CLIFT: It’s a pretty --

BUCHANAN: -- if he’s the nominee.

CLIFT: It’s a pretty weak read to run to be expecting atrocities, counting on the deaths to support your candidate.


PAGE: Between the undocumented, it has been documented as a lower crime rate, violent crime, than other residents of the country.

BUCHANAN: Are you going to tell that to the families of the victims here?

PAGE: Well, I don’t have to speak to the families of the victims, but I do have to speak to the public about how do we proceed from hereon out. And we can’t be governed by emotions entirely. We got to be governed by practical politics.

BUCHANAN: We’re going to be governed by the electorate, Clarence, in November.

PAGE: Yes, right, right. Practical politics.

MCLAUGHLIN: Is that difficult for you?

PAGE: It’s easy for me, John. How about you?


MCLAUGHLIN: Whatever it takes.

PAGE: You got it.

MCLAUGHLIN: Does it surprise you that there are now 61 million foreign born immigrants and their families in the U.S.?

BUCHANAN: No, we take a million legals in every year, and that’s a question that’s going to be tabled as well.

PAGE: A country that’s built on immigration, I don’t think that’s -- not only not surprising, it is a positive development.

BUCHANAN: We’ve had periods of no immigration, and periods of high immigration, and periods of no immigration, and we need a timeout.

MCLAUGHLIN: Have we ever had a higher immigration rate in this country than we have today?

CLIFT: Probably when my parents came over.

BUCHANAN: From 1890 to 1920.

CLIFT: That’s right.

BUCHANAN: You had a similar percentage, but it was based on a population of about 110 million, not 320 million.

PAGE: Yes. But the thing is, I mean, when Bush was president and John McCain started running for president, we were talking seriously about comprehensive immigration reform. Then, McCain run up against a brick wall and a big pushback from the right, and we didn’t have a serious debate since then. That’s why we’re living in this situation that’s absurd, but there’s no progress being made.

BUCHANAN: But we had to push back, Clarence, because the public made their views known to the Congress, which rejected it.

PAGE: That’s OK, but why don’t we have a serious debate? That’s what I’m talking about.


BUCHANAN: We did, we did, and you lost. You lost that one.


CLIFT: And minority voices in the Republican --

MCLAUGHLIN: You’re all talking at once. It has to stop.

Exit question: this is the way to stop it, right, Clarence?

CLIFT: OK. We stopped.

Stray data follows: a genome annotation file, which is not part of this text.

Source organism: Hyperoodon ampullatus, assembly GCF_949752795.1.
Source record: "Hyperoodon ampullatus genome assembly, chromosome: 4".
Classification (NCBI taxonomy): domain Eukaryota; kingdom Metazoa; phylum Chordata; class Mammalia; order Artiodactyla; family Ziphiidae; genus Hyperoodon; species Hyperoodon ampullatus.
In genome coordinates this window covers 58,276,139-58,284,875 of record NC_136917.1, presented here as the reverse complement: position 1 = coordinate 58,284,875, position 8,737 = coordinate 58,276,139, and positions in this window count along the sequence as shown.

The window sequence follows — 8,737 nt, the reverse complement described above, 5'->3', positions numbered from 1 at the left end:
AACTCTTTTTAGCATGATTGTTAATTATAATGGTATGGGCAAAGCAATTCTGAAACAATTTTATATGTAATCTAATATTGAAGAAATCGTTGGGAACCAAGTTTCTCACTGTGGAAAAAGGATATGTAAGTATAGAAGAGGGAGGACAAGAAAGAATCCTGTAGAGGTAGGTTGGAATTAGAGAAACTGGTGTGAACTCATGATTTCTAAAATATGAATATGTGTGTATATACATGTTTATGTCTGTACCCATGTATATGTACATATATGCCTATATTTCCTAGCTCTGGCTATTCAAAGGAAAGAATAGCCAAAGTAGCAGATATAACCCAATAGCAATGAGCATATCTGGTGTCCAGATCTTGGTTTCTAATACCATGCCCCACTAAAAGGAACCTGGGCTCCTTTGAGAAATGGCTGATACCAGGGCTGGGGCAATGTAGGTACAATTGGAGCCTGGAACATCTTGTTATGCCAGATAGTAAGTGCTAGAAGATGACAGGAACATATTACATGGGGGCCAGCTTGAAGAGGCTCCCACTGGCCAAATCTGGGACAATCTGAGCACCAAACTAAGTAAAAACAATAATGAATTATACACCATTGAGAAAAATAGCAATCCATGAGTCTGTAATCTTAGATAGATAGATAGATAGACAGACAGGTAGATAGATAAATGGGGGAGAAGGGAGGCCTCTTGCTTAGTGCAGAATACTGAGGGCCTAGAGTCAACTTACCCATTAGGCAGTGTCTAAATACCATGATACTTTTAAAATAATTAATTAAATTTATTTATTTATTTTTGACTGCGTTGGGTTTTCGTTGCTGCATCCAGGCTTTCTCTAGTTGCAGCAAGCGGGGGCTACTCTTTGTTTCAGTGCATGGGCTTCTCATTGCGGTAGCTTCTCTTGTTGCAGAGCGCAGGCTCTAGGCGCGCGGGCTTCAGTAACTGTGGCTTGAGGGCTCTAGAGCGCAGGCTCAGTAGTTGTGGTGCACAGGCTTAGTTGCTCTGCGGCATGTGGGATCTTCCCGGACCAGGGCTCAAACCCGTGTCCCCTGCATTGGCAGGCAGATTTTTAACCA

PAGE: Absolutely.

MCLAUGHLIN: How will a court rule on President Obama’s executive action on immigration? One word, is it constitutional or unconstitutional? I ask you --

BUCHANAN: I think it’s unconstitutional, but I don’t know how it’s going to rule.

CLIFT: I believe it’s constitutional, based on what former presidents, going back to President Eisenhower and probably before that, have done that, in terms of this issue. So, I would guess constitutional, but, you know, it’s always risky to predict what the court will do, especially when it’s an eight-member court.

ROGAN: I think it’s pretty obvious. It’s unconstitutional. It will be a 4-4 decision, which refers to the court of -- federal Court of Appeals, which means that it essentially is ruled unconstitutional.

PAGE: I think it’s constitutional, under the president’s powers, emergency powers and other executive powers. It’s a kind of regulatory enforcement other presidents have done in the past, and especially now when you got fruit on the vines out there waiting for people to pick it. The president can make the argument very easily that we need to take some action right now.

MCLAUGHLIN: So, that amounts to the court ruling against Obama’s usurpation of powers that belong to the legislative branch.

ROGAN: Right.

PAGE: The legislative branch that won’t act, or blocks his action.

CLIFT: The court turned back that Arizona law, which was very anti-immigration.


CLIFT: And they said very plainly that immigration is a federal issue, not a state by state issue, and I expect they’re going to continue in that vein.

BUCHANAN: If the court calls it constitutional, the next president of the United States can use his executive authority to repeal it.

PAGE: That’s right.

MCLAUGHLIN: Issue Two: Picking a Running Mate.


STEPHEN COLBERT, TV HOST/COMEDIAN: Have you been asked or is there any likelihood or any truth to the rumors that she would approach, on a scale of one to Stephen, that’s flattering to be even mentioned but I have to concentrate on the job I’m doing right now?

JULIAN CASTRO, HUD SECRETARY: Stephen, it’s flattering to be even mentioned, but I’ve got to concentrate on the job that I’m doing.

COLBERT: So, she asked. She’s already talked to you about that?


MCLAUGHLIN (voice-over): A member of President Obama’s cabinet, secretary of housing and urban development, Julian Castro, on whether he would accept an invitation by Hillary Clinton to be her running mate.